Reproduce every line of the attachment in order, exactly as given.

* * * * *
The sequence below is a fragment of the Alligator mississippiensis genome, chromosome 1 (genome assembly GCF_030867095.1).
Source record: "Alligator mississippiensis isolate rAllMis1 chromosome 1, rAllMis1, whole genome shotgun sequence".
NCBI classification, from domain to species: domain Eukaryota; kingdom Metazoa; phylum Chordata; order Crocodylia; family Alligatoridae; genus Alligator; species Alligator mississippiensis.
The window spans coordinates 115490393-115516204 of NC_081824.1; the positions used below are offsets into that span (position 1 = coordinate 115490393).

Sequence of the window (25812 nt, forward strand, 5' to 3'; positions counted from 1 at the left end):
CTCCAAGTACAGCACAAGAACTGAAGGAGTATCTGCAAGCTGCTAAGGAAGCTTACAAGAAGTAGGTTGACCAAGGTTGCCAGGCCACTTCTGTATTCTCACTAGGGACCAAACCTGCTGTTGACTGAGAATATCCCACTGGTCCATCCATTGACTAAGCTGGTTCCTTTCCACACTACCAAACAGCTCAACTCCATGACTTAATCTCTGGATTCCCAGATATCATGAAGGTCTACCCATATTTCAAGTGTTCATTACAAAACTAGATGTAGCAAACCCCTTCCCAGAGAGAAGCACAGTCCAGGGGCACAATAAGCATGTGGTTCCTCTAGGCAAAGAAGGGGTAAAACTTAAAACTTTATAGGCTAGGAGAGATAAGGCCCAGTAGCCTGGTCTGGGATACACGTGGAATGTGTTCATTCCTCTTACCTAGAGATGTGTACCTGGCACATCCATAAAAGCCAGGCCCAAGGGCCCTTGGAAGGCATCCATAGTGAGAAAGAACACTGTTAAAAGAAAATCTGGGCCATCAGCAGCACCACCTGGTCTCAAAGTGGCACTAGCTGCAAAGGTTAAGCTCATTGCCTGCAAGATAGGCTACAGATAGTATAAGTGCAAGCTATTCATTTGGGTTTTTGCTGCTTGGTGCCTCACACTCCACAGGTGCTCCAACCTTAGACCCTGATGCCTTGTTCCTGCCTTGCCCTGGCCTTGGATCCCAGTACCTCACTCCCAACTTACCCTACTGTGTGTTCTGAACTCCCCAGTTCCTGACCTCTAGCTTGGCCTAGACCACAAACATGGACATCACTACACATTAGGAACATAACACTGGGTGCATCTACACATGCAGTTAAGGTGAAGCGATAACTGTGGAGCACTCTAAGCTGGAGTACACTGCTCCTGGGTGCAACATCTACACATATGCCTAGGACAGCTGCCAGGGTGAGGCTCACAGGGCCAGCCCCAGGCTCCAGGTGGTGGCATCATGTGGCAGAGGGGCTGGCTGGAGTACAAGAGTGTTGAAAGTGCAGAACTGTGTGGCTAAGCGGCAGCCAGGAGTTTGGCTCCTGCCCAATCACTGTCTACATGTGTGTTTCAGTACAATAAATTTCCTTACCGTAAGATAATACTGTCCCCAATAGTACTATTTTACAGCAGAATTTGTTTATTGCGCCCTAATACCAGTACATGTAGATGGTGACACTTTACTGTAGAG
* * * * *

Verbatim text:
The sequence below is a fragment of the Alligator mississippiensis genome, chromosome 1 (genome assembly GCF_030867095.1).
Source record: "Alligator mississippiensis isolate rAllMis1 chromosome 1, rAllMis1, whole genome shotgun sequence".
NCBI classification, from domain to species: domain Eukaryota; kingdom Metazoa; phylum Chordata; order Crocodylia; family Alligatoridae; genus Alligator; species Alligator mississippiensis.
The window spans coordinates 115490393-115516204 of NC_081824.1; the positions used below are offsets into that span (position 1 = coordinate 115490393).

Sequence of the window (25812 nt, forward strand, 5' to 3'; positions counted from 1 at the left end):
CTCCAAGTACAGCACAAGAACTGAAGGAGTATCTGCAAGCTGCTAAGGAAGCTTACAAGAAGTAGGTTGACCAAGGTTGCCAGGCCACTTCTGTATTCTCACTAGGGACCAAACCTGCTGTTGACTGAGAATATCCCACTGGTCCATCCATTGACTAAGCTGGTTCCTTTCCACACTACCAAACAGCTCAACTCCATGACTTAATCTCTGGATTCCCAGATATCATGAAGGTCTACCCATATTTCAAGTGTTCATTACAAAACTAGATGTAGCAAACCCCTTCCCAGAGAGAAGCACAGTCCAGGGGCACAATAAGCATGTGGTTCCTCTAGGCAAAGAAGGGGTAAAACTTAAAACTTTATAGGCTAGGAGAGATAAGGCCCAGTAGCCTGGTCTGGGATACACGTGGAATGTGTTCATTCCTCTTACCTAGAGATGTGTACCTGGCACATCCATAAAAGCCAGGCCCAAGGGCCCTTGGAAGGCATCCATAGTGAGAAAGAACACTGTTAAAAGAAAATCTGGGCCATCAGCAGCACCACCTGGTCTCAAAGTGGCACTAGCTGCAAAGGTTAAGCTCATTGCCTGCAAGATAGGCTACAGATAGTATAAGTGCAAGCTATTCATTTGGGTTTTTGCTGCTTGGTGCCTCACACTCCACAGGTGCTCCAACCTTAGACCCTGATGCCTTGTTCCTGCCTTGCCCTGGCCTTGGATCCCAGTACCTCACTCCCAACTTACCCTACTGTGTGTTCTGAACTCCCCAGTTCCTGACCTCTAGCTTGGCCTAGACCACAAACATGGACATCACTACACATTAGGAACATAACACTGGGTGCATCTACACATGCAGTTAAGGTGAAGCGATAACTGTGGAGCACTCTAAGCTGGAGTACACTGCTCCTGGGTGCAACATCTACACATATGCCTAGGACAGCTGCCAGGGTGAGGCTCACAGGGCCAGCCCCAGGCTCCAGGTGGTGGCATCATGTGGCAGAGGGGCTGGCTGGAGTACAAGAGTGTTGAAAGTGCAGAACTGTGTGGCTAAGCGGCAGCCAGGAGTTTGGCTCCTGCCCAATCACTGTCTACATGTGTGTTTCAGTACAATAAATTTCCTTACCGTAAGATAATACTGTCCCCAATAGTACTATTTTACAGCAGAATTTGTTTATTGCGCCCTAATACCAGTACATGTAGATGGTGACACTTTACTGTAGAG